The refugee flow now caused by ISIS poses a deep, long-term threat to the very nature of the European Union experiment, that is surely a signal innovation in human political history. In simplest terms, Europe will easily and quickly find itself drowning, even with the best of intentions, in trying to provide shelter, social services and social integration.

European societies represent highly distinctive and discrete socio-cultural entities that are relatively small and fragile in the face of massive refugee surges. European populations and territories are small, dense, and culturally highly integrated. There is only one Holland, one Poland, or one Norway in this world; they cannot be replicated elsewhere. Europe, and especially Germany under Chancellor Angela Merkel, have made honorable and noble efforts to promote a vision of an accommodating Europe, but Europe’s receptive capacity is severely limited. This civilizational experiment is at risk.

Furthermore, Angela Merkel, arguably the only responsible adult in power in Europe today, is threatened by backlash to her generous pro-immigration values. Europe will be much the poorer and dangerously blind on East-West issues if she falls.

Meanwhile ISIS is serving to radicalize a small but younger generation of disaffected Muslim youth in the West and elsewhere who crave Muslim authenticity, restoration of Muslim power and principled statehood, and a return to the idealized values of early Islam. (Sadly for them, they won’t find it in the Islamic State, and many will die in the quest.) But it is easier to migrate to an “Islamic state” structure than to join up with Al Qaeda somewhere in the mountains of Yemen.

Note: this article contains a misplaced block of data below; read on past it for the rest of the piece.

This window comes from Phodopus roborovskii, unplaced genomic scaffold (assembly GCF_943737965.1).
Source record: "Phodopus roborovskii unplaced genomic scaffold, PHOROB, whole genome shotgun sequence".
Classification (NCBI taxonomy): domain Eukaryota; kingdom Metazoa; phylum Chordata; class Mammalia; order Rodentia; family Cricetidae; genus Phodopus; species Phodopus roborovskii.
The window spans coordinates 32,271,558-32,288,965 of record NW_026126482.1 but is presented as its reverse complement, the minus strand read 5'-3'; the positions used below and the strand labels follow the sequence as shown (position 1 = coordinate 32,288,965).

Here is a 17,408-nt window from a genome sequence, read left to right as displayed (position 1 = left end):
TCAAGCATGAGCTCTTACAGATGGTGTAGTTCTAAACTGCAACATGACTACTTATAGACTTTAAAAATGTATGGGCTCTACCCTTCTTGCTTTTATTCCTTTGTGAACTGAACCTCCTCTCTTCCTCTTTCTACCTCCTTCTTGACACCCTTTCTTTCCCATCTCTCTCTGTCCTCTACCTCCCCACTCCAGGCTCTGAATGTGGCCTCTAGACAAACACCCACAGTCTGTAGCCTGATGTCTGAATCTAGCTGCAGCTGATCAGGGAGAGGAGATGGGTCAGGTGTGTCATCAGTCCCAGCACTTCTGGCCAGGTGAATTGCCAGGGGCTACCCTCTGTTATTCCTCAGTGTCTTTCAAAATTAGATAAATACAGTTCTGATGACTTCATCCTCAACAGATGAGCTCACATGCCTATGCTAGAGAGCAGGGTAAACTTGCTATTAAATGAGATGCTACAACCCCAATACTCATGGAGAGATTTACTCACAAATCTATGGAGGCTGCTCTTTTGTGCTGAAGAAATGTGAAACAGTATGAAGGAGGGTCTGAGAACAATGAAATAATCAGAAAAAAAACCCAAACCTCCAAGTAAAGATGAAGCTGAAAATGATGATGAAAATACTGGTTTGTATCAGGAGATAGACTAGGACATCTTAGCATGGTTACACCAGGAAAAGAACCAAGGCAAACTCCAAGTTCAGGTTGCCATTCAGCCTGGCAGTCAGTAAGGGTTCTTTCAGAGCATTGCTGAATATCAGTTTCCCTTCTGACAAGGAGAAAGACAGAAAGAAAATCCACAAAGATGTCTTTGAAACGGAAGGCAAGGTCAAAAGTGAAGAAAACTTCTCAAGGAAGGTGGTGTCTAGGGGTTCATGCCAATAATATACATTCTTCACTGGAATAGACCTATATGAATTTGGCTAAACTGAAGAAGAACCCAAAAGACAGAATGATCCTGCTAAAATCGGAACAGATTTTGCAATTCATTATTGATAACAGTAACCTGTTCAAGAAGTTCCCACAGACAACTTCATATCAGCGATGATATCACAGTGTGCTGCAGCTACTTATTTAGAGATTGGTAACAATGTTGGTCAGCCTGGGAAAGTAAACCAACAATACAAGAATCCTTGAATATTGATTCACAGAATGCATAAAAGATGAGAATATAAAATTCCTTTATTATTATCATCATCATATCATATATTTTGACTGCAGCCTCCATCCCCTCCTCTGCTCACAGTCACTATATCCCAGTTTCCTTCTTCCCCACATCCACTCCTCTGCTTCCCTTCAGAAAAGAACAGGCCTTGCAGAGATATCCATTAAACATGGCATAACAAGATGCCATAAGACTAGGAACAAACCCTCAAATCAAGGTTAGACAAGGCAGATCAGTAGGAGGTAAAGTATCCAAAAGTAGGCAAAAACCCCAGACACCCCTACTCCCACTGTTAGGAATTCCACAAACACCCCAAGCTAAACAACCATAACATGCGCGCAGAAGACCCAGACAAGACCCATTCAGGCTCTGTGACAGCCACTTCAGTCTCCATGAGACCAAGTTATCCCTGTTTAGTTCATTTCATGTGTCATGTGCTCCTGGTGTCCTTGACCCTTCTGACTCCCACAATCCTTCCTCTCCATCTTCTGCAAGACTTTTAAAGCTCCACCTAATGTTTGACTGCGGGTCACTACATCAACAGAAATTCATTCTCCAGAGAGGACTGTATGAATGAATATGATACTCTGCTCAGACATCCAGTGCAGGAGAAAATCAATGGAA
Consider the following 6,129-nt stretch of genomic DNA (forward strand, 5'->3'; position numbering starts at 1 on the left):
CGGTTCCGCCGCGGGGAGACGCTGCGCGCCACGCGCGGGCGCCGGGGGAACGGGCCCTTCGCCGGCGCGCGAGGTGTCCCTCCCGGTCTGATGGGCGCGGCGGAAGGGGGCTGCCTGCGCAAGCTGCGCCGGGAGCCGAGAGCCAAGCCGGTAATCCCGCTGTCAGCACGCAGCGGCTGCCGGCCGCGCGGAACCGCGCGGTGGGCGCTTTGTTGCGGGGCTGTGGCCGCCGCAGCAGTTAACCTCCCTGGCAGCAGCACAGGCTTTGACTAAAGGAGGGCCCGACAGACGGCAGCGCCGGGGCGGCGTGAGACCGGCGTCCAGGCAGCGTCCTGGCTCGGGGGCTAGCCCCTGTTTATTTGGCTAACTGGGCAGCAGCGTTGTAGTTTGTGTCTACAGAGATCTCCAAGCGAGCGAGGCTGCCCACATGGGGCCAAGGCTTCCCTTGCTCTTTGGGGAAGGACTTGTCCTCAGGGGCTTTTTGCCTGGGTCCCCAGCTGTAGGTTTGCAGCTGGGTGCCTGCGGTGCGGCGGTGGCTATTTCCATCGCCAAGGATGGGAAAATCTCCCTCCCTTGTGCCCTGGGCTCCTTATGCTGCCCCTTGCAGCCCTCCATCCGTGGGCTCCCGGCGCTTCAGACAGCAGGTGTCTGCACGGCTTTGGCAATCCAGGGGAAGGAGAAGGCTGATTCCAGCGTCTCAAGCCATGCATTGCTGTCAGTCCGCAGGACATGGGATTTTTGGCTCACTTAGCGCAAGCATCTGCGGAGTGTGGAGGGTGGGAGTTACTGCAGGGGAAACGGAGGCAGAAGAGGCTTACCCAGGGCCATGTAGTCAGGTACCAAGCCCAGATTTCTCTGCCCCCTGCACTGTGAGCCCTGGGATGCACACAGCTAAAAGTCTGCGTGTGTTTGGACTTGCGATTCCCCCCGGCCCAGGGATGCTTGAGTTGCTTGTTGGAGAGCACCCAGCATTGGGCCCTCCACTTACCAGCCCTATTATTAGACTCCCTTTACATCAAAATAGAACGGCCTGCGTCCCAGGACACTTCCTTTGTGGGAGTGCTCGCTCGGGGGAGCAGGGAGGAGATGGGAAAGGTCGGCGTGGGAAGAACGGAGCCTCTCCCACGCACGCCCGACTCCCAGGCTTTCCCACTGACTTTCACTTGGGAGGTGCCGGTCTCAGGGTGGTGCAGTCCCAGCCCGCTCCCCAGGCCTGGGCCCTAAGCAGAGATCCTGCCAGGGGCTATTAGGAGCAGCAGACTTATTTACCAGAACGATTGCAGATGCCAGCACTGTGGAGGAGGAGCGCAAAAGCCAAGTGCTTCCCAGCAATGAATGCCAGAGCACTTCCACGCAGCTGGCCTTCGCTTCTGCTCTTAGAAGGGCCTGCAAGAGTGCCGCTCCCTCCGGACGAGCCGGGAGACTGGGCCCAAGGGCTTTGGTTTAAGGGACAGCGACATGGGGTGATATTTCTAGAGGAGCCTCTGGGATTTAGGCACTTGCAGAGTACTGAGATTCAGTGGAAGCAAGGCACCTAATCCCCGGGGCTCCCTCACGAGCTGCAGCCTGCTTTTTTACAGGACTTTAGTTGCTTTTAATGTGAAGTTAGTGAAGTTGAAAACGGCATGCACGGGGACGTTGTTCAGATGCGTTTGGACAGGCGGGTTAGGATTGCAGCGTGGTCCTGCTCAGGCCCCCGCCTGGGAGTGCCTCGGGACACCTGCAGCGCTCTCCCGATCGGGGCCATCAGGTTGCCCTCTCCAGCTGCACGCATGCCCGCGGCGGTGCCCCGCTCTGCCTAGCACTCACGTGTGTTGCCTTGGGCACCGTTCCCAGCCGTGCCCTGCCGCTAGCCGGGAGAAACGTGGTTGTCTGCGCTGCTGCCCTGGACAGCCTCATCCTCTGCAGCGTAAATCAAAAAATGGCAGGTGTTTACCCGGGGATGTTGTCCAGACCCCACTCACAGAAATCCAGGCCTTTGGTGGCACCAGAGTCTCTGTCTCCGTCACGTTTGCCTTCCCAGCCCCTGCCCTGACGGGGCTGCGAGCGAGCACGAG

And ISIS has now turned Syria into an intense cockpit of a dozen nations fighting a proxy war on its soil, something other terrorist organizations have not managed. It has driven Russian-Western confrontation (unnecessarily) into deeper confrontation. We could be looking at the Balkans on the eve of World War I.

Turkish President Recep Tayyip Erdogan’s recent irresponsible willingness to shoot down a Russian aircraft in this volatile border area raises extremely dangerous prospects of wider confrontation, even by error. Fortunately his dangerous bid for full NATO backing backfired.

Russia, of course, has undeniable longstanding and legitimate interests in Syria. But Russia’s new role in Syria, potentially quite positive, is lending grist to the viscerally anti-Russian contingent in Washington for whom the very idea of a Russian military role in the Middle East is an ideological affront to American domination of Middle Eastern land and skies. No other terrorist organization has accomplished this.

The evolution of ISIS has operationalized and entrenched the worst of the ugly and violent Wahhabi interpretations of Islam, even if Saudi Wahhabism does not directly advocate violence itself. Violence is the ultimate logic of Wahhabi denunciation and delegitimization (takfir) of other Muslims, even though Islam professes that no Muslim can judge the beliefs of another Muslim, only God can.